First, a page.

leverage increased by 26% between 2013 and 2016, the fall in ROA by 56% was far more
dominant, resulting in a downfall in ROE by 30%. In case of Tata Power on the other hand,
both ROA and Leverage have increased, resulting in a significant increase in the ROE.
Leveraging is the use of debt to acquire assets in order to earn a higher ROE. However,
borrowings increase the financial risk of the firm. The leverage of NTPC has increased over
the years on account of heavy capital expenditure accompanied by corresponding increase in
borrowings. However, even at the increased level, the leverage of the company is fairly
conservative at 2.55 times. The leverage of Tata Power has increased by almost 48% and has
reached the level of 5 times, which signifies a very aggressive capital structure with a high
level of risk. The higher leverage of Tata Power is also accompanied by heavy capital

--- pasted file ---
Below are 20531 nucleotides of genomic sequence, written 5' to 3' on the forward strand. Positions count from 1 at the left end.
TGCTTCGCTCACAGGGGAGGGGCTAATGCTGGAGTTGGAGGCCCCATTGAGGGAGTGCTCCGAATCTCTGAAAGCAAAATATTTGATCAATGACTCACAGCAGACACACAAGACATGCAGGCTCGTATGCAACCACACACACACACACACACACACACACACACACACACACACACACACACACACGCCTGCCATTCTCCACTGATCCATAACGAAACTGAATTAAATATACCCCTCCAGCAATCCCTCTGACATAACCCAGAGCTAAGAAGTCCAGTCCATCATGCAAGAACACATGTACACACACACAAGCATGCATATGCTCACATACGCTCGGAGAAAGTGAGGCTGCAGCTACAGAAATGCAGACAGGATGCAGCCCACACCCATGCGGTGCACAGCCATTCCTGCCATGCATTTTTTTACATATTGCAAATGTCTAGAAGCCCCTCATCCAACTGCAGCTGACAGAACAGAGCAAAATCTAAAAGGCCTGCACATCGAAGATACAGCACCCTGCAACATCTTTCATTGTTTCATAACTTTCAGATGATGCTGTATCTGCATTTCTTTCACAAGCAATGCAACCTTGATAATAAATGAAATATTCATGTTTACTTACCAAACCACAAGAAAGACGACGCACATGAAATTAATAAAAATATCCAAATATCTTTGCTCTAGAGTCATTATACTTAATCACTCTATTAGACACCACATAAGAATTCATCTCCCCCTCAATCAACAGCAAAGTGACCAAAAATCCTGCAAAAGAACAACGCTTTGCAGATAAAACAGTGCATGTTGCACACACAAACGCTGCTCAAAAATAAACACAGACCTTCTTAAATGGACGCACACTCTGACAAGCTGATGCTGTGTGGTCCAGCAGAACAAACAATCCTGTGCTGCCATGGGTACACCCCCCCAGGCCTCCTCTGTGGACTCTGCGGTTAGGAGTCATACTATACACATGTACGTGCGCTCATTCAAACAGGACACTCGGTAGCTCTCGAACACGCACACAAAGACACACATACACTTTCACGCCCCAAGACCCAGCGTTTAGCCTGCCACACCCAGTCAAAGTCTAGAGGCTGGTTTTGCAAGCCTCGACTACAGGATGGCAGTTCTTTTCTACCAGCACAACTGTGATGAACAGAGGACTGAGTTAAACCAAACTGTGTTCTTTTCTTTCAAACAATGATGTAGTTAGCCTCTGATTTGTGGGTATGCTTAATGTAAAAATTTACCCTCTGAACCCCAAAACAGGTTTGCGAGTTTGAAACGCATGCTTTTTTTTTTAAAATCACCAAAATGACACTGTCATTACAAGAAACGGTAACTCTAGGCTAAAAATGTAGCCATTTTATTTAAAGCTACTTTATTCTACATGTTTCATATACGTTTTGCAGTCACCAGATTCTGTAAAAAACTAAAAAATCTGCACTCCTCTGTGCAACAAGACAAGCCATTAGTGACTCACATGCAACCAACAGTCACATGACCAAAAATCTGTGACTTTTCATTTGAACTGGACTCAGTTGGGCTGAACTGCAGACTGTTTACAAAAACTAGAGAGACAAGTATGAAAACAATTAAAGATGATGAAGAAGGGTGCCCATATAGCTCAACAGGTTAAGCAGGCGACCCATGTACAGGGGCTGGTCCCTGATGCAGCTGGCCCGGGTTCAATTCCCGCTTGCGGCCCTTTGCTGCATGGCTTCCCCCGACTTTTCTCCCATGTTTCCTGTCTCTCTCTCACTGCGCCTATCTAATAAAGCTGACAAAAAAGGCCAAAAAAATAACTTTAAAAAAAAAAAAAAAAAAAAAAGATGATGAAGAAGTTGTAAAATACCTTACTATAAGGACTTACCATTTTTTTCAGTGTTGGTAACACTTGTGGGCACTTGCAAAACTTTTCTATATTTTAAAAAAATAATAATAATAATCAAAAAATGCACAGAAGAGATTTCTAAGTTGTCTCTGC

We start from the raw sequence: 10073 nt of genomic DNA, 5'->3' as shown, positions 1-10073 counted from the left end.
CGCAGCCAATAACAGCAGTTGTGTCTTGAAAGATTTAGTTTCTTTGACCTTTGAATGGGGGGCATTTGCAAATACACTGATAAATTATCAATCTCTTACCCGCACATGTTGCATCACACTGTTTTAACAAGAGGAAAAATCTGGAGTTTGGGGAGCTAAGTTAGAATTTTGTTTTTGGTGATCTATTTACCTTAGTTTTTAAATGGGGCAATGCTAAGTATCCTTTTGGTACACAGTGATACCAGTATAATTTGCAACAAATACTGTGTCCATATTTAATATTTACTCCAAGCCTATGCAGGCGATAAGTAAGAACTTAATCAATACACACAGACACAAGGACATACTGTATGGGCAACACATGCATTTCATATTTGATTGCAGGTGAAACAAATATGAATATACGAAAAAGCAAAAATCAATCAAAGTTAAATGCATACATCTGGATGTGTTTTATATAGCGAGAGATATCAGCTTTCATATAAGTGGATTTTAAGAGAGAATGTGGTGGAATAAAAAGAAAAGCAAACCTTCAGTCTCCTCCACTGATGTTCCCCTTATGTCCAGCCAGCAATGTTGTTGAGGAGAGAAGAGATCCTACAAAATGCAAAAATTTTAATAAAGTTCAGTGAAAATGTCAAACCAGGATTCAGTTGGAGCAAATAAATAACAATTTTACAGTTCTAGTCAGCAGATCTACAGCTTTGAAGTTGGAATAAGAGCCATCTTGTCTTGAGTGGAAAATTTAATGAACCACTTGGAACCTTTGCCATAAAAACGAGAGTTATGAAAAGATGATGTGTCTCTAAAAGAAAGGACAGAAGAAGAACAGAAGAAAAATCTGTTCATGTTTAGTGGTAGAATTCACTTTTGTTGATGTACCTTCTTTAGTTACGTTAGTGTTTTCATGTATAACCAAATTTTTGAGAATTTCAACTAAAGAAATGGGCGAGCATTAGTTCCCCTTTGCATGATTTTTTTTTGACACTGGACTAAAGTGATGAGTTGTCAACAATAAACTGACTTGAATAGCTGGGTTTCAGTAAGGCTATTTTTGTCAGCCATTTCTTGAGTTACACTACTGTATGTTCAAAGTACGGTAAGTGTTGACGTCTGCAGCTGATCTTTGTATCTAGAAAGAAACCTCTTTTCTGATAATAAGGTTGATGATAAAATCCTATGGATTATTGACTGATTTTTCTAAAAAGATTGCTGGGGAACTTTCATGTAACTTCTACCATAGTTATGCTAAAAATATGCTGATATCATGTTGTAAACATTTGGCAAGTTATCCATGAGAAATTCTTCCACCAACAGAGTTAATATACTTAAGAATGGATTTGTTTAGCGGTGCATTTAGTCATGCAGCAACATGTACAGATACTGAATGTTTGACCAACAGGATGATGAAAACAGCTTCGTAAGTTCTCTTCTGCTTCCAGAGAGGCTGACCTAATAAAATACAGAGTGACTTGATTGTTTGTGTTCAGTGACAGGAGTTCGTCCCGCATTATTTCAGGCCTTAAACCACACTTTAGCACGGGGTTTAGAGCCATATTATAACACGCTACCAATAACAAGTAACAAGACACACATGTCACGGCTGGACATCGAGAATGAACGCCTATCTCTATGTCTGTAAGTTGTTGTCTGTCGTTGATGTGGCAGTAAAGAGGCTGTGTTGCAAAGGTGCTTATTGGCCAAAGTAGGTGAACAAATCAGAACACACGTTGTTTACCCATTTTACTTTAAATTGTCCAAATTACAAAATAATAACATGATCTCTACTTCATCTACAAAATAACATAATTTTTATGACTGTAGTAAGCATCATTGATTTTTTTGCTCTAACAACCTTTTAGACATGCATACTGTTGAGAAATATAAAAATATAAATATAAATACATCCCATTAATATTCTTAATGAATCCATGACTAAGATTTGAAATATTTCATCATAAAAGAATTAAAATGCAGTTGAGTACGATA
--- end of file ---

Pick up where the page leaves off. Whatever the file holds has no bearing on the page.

The Return on Assets is a measure of profitability from the assets. The steady decline in ROA
of NTPC is a result of the two-fold decline in both the Assets Turnover Ratio and the Profit
Margin of the firm by 23% and 28% respectively. The falling ROA indicates a deterioration of
profitability suggesting that the capital investments that were made to increase the assets by

the company were not very profitable. In case of Tata Power, however, the ROA has increased
from the level of -0.18% to 0.93% due to a higher than proportionate increase in Profit Margin
in comparison to the fall in the Asset Turnover Ratio. The increase in ROA is a positive sign
for the future profitability of the firm.